5..... nolan ryan...... didn't he throw 107 mph???  oh yeah, he also did america a favor and beat up robin ventura

 

1. Babe Ruth  2. Babe Ruth  3. Ted Williams  4. Ted Williams  5. Ty Cobb  
#44 | 2041 days ago
(+)

bayareabeast21 wrote:
 You could always watch Tim Lincecum now. His stuff is even nastier.
LITTLE BOY  STOP PLAYING WITH LITTLE TIMMY
1. Ty Cobb  2. Cy Young  3. Babe Ruth  4. Honus Wagner  5. Walter Johnson  
#45 | 2040 days ago

kramer wrote:
Yes I'm a homer, but Clemente was one of (if not THE) best right fielders in the history of the game.
Clemente was a great player:) 

I would  of liked to see Harmon Killabrew on that list:)
1. Babe Ruth  2. Honus Wagner  3. Mickey Mantle  4. Ted Williams  5. Ty Cobb  
#46 | 2040 days ago

My Nuber 1 would have been Thurman Munson...he was awesome!!! The others were great too!!
1. Lou Gehrig  2. Cy Young  3. Jackie Robinson  4. Mickey Mantle  5. Babe Ruth  
#47 | 2040 days ago

(Edited by bayareabeast21)
 I cant even see who wrote this, this fool got scared and went into the witness protection plan already or what
1. Willie Mays  2. Babe Ruth  3. Hank Aaron  4. Cy Young  5. Dizzy Dean  
#48 | 2040 days ago

 I cant even see who wrote this, this fool got scared and went into the witness protection plan already or what
1. Willie Mays  2. Babe Ruth  3. Hank Aaron  4. Cy Young  5. Dizzy Dean  
#49 | 2040 days ago

Being an ol' Angel fan I had the pleasure of seeing Nolan Ryan in my yard. And Ernie Banks Mr Cub. Couldn't have met ( eventhough briefly) a nicer man. I woukd've loved to have been at a game to watch Ozzie Smith play as well. So many great players in the not so far past.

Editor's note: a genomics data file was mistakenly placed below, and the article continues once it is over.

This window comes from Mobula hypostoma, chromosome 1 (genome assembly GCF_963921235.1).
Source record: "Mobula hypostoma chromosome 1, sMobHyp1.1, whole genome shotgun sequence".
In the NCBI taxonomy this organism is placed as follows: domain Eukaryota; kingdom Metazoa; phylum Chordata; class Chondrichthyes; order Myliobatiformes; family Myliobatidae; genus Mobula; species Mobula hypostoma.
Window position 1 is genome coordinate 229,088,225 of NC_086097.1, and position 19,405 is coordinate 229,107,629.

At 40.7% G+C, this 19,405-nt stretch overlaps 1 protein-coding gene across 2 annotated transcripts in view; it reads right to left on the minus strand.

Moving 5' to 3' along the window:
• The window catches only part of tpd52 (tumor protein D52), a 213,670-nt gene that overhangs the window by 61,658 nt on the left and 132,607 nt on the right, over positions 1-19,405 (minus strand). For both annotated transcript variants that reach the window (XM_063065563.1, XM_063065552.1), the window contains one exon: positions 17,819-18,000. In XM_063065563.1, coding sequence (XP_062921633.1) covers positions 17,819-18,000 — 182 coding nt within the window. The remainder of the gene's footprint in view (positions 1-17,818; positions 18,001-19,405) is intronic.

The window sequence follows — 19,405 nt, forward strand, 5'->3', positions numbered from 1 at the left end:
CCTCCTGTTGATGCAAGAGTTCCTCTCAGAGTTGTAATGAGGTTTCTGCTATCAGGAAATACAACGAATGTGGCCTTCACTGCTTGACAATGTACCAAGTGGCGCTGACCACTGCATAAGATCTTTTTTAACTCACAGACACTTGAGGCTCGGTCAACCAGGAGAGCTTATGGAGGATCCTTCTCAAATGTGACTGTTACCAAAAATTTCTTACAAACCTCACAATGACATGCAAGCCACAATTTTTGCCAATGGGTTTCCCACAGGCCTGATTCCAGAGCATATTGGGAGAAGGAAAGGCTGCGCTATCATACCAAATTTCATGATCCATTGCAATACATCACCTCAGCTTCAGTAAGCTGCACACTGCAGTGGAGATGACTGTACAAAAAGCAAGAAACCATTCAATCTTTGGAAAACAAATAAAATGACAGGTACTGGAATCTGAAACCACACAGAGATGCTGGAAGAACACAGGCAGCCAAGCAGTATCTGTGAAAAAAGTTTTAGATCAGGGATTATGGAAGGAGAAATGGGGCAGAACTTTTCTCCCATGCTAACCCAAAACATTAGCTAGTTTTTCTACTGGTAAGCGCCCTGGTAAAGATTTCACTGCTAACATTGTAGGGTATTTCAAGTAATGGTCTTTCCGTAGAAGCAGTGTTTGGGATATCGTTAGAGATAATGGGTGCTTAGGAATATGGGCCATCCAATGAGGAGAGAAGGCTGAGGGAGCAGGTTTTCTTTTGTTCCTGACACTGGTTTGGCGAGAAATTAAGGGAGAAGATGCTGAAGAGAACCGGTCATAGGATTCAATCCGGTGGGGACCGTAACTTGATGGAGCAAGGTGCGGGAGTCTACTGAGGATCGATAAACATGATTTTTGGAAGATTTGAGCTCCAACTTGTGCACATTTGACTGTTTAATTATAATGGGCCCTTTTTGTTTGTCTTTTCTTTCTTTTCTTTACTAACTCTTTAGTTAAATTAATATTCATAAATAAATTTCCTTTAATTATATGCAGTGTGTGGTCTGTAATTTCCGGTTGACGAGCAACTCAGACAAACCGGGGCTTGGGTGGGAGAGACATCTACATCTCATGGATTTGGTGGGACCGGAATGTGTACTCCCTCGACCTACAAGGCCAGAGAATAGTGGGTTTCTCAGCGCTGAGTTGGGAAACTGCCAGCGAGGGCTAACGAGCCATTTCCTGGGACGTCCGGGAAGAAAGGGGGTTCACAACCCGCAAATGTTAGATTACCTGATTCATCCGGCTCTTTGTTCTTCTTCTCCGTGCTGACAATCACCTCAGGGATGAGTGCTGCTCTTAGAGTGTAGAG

1. Babe Ruth  2. Roberto Clemente  3. Ted Williams  4. Ernie Banks  5. Nolan Ryan  
#50 | 2039 days ago

I just love the line in the movie Field of Dreams where Shoeless Joe explains to Ray Kinsella that everybody wanted to play on the field...even Ty Cobb, " None of could stand the son-of-a-bitch when we were alive, so we told him to stick it!

So I would have LOVED to see TY...
#51 | 2038 days ago

jacobmrley wrote:
This is a fabulous question.  I could easily add Satchel Paige, Clemente, Mantle, Musial and DiMaggio to round out the top 10.
I saw many of the guys who played from the late 60's on, so I concentrated on guys I didn't see and especially players there is little or no film of in their prime, Cobb wouldn't want me to watch him so he's not on my list, Satchel Paige and Josh Gibson may have been the best ever at their positions but good film of them in their prime's is virtually impossible to find, Ruth made the game huge, The "Splendid Splinter" was a nearly perfect hitter and Clemente is reason the term 5-tool player was coined.